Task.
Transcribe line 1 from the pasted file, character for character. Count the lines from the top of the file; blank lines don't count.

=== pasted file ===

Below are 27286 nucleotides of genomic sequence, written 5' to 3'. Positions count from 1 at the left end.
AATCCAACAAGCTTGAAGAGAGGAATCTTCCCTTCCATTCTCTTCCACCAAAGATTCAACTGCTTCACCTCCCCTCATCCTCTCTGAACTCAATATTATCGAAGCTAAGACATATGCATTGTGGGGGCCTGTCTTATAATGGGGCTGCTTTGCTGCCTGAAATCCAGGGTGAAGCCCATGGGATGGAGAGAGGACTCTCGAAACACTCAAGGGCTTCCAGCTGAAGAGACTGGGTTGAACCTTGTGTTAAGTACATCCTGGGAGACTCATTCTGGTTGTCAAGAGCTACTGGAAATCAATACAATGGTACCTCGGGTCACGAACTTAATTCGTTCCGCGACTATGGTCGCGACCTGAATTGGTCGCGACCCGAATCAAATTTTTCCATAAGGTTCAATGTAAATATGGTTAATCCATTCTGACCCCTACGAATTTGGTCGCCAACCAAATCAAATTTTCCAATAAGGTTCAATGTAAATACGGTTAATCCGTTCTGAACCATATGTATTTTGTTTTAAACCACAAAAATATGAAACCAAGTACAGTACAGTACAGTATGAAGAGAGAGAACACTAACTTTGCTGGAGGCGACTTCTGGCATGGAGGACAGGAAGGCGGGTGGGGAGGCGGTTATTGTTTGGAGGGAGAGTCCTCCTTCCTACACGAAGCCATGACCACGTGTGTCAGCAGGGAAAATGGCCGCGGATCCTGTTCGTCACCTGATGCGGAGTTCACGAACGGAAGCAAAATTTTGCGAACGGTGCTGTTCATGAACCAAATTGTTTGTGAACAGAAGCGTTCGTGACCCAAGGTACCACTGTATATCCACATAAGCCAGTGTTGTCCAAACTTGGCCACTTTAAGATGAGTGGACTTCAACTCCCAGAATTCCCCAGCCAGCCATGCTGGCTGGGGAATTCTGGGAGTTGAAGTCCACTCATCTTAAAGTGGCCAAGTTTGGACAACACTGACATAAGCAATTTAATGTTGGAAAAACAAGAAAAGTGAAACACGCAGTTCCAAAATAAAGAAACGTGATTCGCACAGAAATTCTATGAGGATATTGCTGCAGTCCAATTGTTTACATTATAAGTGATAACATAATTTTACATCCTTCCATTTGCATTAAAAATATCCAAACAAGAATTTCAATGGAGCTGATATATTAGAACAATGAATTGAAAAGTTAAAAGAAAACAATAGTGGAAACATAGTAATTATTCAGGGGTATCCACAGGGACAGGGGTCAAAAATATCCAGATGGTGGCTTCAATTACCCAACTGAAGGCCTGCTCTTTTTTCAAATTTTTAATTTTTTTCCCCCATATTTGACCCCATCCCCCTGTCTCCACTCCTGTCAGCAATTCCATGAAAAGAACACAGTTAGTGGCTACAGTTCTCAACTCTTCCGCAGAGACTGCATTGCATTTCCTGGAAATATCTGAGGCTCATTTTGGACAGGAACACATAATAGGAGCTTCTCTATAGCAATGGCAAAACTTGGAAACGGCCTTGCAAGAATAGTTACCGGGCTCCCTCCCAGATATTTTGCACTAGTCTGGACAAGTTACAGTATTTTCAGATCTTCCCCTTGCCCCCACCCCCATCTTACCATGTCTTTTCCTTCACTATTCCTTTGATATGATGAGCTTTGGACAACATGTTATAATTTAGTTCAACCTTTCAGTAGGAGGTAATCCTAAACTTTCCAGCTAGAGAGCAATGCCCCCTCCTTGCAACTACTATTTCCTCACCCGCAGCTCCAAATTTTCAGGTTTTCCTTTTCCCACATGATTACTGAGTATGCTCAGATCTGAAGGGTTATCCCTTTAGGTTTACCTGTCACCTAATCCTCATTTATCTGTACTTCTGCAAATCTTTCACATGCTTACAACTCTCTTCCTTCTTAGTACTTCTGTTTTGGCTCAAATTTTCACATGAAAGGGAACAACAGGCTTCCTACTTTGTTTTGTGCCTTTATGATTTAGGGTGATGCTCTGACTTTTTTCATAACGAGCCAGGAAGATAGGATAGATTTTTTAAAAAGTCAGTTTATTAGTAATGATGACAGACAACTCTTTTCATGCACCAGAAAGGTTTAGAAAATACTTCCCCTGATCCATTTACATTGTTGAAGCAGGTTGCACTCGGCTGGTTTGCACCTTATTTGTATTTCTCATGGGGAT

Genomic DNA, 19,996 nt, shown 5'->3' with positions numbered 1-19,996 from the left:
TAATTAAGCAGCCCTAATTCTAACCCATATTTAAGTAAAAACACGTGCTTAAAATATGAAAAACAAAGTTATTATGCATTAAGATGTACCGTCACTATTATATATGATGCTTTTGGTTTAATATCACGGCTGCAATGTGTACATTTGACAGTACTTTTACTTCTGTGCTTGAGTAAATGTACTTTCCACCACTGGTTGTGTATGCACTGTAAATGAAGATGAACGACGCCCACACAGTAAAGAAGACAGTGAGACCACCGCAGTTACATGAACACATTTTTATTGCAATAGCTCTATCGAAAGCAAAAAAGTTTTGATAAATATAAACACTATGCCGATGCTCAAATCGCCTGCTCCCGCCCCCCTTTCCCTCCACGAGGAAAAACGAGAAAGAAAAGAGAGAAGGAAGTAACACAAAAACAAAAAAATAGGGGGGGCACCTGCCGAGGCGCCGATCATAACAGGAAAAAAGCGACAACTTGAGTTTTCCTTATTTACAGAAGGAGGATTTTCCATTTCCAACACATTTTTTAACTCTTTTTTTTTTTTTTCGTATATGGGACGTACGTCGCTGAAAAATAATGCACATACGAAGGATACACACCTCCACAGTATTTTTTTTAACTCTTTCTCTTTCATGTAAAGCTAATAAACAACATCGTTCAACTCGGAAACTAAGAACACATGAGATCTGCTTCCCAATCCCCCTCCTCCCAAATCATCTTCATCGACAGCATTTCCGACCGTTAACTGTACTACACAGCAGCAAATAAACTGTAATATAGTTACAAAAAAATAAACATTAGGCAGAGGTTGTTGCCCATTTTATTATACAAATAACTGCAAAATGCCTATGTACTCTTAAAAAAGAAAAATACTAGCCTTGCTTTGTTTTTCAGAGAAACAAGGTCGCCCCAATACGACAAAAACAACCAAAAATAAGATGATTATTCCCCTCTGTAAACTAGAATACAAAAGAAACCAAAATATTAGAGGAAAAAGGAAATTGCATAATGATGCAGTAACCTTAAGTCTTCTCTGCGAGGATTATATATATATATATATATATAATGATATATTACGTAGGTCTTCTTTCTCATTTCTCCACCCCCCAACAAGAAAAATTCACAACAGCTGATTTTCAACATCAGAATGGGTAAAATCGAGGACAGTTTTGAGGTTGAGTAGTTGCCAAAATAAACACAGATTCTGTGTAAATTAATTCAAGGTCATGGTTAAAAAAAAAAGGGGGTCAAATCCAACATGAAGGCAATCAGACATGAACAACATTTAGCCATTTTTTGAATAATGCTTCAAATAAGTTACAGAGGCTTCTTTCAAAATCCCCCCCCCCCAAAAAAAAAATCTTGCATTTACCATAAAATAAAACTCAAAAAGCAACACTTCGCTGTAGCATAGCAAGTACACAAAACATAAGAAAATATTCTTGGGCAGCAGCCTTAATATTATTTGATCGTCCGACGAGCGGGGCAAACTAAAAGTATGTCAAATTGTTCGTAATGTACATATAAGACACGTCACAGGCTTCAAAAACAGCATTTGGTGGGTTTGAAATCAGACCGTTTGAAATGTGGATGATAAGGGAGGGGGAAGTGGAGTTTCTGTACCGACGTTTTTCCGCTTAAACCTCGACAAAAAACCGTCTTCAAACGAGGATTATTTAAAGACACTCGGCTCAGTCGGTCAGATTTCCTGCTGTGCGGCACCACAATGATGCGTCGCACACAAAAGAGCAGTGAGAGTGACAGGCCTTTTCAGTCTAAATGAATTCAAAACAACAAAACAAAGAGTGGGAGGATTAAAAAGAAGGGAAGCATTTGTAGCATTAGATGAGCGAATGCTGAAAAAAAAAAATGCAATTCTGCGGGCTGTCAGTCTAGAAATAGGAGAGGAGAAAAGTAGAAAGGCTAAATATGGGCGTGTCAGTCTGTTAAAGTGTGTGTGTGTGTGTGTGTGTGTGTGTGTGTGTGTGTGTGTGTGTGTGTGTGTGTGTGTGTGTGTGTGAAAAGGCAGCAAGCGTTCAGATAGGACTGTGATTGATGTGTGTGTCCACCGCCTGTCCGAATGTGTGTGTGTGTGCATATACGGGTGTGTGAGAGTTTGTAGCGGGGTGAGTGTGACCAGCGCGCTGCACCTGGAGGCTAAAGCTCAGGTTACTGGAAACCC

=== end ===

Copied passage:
Below are 27286 nucleotides of genomic sequence, written 5' to 3'. Positions count from 1 at the left end.